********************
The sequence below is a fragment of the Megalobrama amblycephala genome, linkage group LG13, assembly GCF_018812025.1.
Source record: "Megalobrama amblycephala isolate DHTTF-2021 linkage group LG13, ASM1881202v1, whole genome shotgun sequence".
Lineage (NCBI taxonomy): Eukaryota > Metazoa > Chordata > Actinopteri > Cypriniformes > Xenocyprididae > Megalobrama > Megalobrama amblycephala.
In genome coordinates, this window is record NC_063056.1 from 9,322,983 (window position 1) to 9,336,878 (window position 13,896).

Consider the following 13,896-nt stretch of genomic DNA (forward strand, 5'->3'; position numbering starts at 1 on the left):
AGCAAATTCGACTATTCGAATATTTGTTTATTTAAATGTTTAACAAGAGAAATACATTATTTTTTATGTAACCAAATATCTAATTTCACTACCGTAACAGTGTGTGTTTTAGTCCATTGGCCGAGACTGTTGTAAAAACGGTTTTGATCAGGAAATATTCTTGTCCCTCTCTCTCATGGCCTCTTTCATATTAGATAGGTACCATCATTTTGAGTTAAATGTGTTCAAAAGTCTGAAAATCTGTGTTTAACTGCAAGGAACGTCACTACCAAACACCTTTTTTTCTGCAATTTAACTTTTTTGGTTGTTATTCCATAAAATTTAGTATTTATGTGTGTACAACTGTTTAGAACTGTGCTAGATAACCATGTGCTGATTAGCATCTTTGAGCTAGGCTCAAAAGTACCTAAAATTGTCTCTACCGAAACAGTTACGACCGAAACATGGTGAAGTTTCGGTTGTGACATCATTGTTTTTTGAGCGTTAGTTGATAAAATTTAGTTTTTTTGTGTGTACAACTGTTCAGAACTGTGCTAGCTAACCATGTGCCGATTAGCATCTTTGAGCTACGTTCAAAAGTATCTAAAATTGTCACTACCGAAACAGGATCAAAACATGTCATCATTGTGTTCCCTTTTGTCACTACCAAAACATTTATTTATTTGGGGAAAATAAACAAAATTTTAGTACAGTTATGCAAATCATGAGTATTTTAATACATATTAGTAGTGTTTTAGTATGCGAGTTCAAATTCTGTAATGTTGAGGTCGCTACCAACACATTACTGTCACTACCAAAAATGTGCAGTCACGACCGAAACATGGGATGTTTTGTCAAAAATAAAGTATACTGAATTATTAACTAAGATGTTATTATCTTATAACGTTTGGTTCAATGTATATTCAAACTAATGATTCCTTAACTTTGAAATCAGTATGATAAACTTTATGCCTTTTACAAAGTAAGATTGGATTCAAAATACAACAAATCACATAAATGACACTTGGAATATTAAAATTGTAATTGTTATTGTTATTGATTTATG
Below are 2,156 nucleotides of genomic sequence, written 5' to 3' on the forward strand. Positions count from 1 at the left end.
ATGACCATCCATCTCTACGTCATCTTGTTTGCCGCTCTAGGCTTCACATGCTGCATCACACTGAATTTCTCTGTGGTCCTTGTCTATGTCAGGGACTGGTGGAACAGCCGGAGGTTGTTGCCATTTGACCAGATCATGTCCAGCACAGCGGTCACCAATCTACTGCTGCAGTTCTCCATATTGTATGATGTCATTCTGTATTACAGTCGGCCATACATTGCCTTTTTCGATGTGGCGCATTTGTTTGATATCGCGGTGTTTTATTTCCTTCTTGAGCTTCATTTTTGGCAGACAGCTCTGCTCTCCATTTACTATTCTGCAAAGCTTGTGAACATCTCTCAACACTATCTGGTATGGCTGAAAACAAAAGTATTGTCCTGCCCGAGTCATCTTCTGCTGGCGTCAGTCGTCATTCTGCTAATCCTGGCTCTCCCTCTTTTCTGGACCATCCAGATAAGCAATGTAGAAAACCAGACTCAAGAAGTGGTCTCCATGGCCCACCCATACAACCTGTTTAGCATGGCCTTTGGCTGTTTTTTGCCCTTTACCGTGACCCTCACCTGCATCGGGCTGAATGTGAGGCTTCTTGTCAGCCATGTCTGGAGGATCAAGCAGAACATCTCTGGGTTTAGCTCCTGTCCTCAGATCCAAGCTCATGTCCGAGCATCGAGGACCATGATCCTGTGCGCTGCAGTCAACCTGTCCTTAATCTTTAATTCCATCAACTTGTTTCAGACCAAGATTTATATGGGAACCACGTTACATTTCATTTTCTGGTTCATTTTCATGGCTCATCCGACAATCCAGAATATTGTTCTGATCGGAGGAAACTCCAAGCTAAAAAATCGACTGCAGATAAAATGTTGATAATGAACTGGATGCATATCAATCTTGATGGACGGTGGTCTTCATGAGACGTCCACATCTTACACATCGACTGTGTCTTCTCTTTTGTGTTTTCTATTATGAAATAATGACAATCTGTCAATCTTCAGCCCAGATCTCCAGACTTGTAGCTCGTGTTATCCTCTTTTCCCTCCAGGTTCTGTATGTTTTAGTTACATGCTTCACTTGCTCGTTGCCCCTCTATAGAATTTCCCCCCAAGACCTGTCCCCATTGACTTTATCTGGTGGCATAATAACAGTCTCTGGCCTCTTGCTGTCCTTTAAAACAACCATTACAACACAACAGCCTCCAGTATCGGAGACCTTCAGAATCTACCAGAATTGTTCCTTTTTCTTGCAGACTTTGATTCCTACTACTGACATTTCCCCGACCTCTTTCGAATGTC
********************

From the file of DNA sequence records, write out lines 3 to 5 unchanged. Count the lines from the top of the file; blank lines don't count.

Lineage (NCBI taxonomy): Eukaryota > Metazoa > Chordata > Actinopteri > Cypriniformes > Xenocyprididae > Megalobrama > Megalobrama amblycephala.
In genome coordinates, this window is record NC_063056.1 from 9,322,983 (window position 1) to 9,336,878 (window position 13,896).

Consider the following 13,896-nt stretch of genomic DNA (forward strand, 5'->3'; position numbering starts at 1 on the left):